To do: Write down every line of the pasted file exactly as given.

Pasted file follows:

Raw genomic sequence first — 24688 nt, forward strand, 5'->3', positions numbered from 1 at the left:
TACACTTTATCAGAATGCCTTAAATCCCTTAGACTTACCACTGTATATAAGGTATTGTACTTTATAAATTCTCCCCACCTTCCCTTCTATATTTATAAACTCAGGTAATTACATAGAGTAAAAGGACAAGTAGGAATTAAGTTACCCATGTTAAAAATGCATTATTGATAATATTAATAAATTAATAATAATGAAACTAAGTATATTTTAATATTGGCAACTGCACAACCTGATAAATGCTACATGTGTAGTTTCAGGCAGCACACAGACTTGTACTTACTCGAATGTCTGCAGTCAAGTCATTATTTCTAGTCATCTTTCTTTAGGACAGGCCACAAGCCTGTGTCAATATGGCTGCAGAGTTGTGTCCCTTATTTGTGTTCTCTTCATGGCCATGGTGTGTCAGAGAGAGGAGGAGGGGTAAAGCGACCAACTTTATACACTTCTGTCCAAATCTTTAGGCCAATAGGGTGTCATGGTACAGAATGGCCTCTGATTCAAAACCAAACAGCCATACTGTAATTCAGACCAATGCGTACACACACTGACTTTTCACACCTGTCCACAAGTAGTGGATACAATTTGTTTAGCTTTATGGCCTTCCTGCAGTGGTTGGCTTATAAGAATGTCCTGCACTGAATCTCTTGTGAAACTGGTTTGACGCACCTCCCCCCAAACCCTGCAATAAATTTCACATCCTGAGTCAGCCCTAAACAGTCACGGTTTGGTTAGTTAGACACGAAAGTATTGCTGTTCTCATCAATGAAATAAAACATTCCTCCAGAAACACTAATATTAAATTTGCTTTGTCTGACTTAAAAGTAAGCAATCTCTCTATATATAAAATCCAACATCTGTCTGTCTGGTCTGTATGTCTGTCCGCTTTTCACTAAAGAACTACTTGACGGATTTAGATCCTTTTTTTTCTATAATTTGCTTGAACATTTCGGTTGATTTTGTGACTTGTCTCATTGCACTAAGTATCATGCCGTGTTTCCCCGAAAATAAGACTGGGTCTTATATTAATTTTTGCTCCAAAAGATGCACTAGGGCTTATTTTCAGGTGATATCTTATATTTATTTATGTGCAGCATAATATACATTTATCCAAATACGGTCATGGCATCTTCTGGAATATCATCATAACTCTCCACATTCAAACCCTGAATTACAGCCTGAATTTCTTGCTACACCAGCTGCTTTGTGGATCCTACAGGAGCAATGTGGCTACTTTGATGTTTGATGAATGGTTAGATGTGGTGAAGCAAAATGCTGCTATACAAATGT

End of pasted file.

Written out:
Raw genomic sequence first — 24688 nt, forward strand, 5'->3', positions numbered from 1 at the left:
TACACTTTATCAGAATGCCTTAAATCCCTTAGACTTACCACTGTATATAAGGTATTGTACTTTATAAATTCTCCCCACCTTCCCTTCTATATTTATAAACTCAGGTAATTACATAGAGTAAAAGGACAAGTAGGAATTAAGTTACCCATGTTAAAAATGCATTATTGATAATATTAATAAATTAATAATAATGAAACTAAGTATATTTTAATATTGGCAACTGCACAACCTGATAAATGCTACATGTGTAGTTTCAGGCAGCACACAGACTTGTACTTACTCGAATGTCTGCAGTCAAGTCATTATTTCTAGTCATCTTTCTTTAGGACAGGCCACAAGCCTGTGTCAATATGGCTGCAGAGTTGTGTCCCTTATTTGTGTTCTCTTCATGGCCATGGTGTGTCAGAGAGAGGAGGAGGGGTAAAGCGACCAACTTTATACACTTCTGTCCAAATCTTTAGGCCAATAGGGTGTCATGGTACAGAATGGCCTCTGATTCAAAACCAAACAGCCATACTGTAATTCAGACCAATGCGTACACACACTGACTTTTCACACCTGTCCACAAGTAGTGGATACAATTTGTTTAGCTTTATGGCCTTCCTGCAGTGGTTGGCTTATAAGAATGTCCTGCACTGAATCTCTTGTGAAACTGGTTTGACGCACCTCCCCCCAAACCCTGCAATAAATTTCACATCCTGAGTCAGCCCTAAACAGTCACGGTTTGGTTAGTTAGACACGAAAGTATTGCTGTTCTCATCAATGAAATAAAACATTCCTCCAGAAACACTAATATTAAATTTGCTTTGTCTGACTTAAAAGTAAGCAATCTCTCTATATATAAAATCCAACATCTGTCTGTCTGGTCTGTATGTCTGTCCGCTTTTCACTAAAGAACTACTTGACGGATTTAGATCCTTTTTTTTCTATAATTTGCTTGAACATTTCGGTTGATTTTGTGACTTGTCTCATTGCACTAAGTATCATGCCGTGTTTCCCCGAAAATAAGACTGGGTCTTATATTAATTTTTGCTCCAAAAGATGCACTAGGGCTTATTTTCAGGTGATATCTTATATTTATTTATGTGCAGCATAATATACATTTATCCAAATACGGTCATGGCATCTTCTGGAATATCATCATAACTCTCCACATTCAAACCCTGAATTACAGCCTGAATTTCTTGCTACACCAGCTGCTTTGTGGATCCTACAGGAGCAATGTGGCTACTTTGATGTTTGATGAATGGTTAGATGTGGTGAAGCAAAATGCTGCTATACAAATGT